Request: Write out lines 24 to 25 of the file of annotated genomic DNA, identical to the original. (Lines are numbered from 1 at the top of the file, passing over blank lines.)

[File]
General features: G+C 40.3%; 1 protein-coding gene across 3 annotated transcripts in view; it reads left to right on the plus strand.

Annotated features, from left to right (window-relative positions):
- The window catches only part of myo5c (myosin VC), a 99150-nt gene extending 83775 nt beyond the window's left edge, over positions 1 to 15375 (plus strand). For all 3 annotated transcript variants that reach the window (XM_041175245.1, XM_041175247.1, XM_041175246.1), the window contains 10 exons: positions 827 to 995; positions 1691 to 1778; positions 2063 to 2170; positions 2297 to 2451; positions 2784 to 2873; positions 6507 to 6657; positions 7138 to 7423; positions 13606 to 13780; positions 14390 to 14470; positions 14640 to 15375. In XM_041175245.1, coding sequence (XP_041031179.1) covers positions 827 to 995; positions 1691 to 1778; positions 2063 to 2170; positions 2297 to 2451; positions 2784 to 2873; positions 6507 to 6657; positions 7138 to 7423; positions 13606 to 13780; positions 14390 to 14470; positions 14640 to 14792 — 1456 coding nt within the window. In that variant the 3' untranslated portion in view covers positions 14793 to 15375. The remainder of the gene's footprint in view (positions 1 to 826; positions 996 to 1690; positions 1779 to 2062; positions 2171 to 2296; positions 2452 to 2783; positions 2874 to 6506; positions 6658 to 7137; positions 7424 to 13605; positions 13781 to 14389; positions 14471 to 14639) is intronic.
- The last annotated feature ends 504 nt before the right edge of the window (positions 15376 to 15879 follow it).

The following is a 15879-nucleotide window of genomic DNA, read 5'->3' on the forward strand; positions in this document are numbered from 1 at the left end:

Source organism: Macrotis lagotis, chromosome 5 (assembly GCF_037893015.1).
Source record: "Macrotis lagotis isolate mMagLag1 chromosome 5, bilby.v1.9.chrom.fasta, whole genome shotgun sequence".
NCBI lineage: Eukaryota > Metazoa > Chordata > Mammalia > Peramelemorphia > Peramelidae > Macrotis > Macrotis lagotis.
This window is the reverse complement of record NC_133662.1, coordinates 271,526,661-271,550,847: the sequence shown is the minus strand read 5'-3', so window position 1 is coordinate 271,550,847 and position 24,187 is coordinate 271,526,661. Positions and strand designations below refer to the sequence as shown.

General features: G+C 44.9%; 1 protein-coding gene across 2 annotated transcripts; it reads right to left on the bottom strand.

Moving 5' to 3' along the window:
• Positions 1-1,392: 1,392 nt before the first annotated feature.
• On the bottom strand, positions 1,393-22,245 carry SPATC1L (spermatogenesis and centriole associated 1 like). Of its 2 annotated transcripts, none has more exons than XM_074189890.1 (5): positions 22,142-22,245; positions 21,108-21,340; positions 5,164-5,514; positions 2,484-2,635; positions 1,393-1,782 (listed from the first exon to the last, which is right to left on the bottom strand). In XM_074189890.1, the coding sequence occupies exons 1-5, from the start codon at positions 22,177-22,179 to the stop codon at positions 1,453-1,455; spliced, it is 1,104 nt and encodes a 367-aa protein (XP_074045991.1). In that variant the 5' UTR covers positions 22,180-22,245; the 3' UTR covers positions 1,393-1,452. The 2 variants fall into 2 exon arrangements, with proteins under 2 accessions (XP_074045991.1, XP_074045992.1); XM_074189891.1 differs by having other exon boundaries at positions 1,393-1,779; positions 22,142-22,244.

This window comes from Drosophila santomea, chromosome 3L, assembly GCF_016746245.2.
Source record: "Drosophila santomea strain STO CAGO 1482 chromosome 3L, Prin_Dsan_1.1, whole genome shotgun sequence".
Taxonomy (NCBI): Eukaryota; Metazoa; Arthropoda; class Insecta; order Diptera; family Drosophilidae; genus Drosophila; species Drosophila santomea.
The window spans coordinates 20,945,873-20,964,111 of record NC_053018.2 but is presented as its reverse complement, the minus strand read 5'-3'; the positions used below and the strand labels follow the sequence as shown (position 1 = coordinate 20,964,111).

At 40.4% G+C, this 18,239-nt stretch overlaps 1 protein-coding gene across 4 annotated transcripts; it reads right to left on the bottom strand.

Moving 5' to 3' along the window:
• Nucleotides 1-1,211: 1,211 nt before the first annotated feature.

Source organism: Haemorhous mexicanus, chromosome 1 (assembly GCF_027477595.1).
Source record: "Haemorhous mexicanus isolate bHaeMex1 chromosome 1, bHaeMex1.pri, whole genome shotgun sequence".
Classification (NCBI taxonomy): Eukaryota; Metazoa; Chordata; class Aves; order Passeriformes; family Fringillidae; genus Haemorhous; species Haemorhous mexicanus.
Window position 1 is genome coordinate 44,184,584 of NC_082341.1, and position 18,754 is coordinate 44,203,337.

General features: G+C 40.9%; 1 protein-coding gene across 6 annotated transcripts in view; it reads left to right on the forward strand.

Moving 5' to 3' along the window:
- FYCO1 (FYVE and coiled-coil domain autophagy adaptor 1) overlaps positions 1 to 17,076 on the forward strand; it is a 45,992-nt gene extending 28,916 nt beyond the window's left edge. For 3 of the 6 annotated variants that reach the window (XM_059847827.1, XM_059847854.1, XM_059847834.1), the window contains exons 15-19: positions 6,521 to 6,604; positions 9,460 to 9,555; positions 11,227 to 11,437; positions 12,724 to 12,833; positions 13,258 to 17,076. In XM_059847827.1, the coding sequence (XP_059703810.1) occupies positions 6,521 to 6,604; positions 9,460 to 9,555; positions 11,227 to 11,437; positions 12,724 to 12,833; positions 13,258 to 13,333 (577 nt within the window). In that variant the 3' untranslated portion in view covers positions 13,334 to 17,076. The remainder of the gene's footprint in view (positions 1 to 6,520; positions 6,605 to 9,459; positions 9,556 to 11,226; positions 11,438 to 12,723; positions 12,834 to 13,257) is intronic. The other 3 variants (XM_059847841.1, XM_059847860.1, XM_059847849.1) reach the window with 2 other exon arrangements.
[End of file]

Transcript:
Window position 1 is genome coordinate 44,184,584 of NC_082341.1, and position 18,754 is coordinate 44,203,337.

General features: G+C 40.9%; 1 protein-coding gene across 6 annotated transcripts in view; it reads left to right on the forward strand.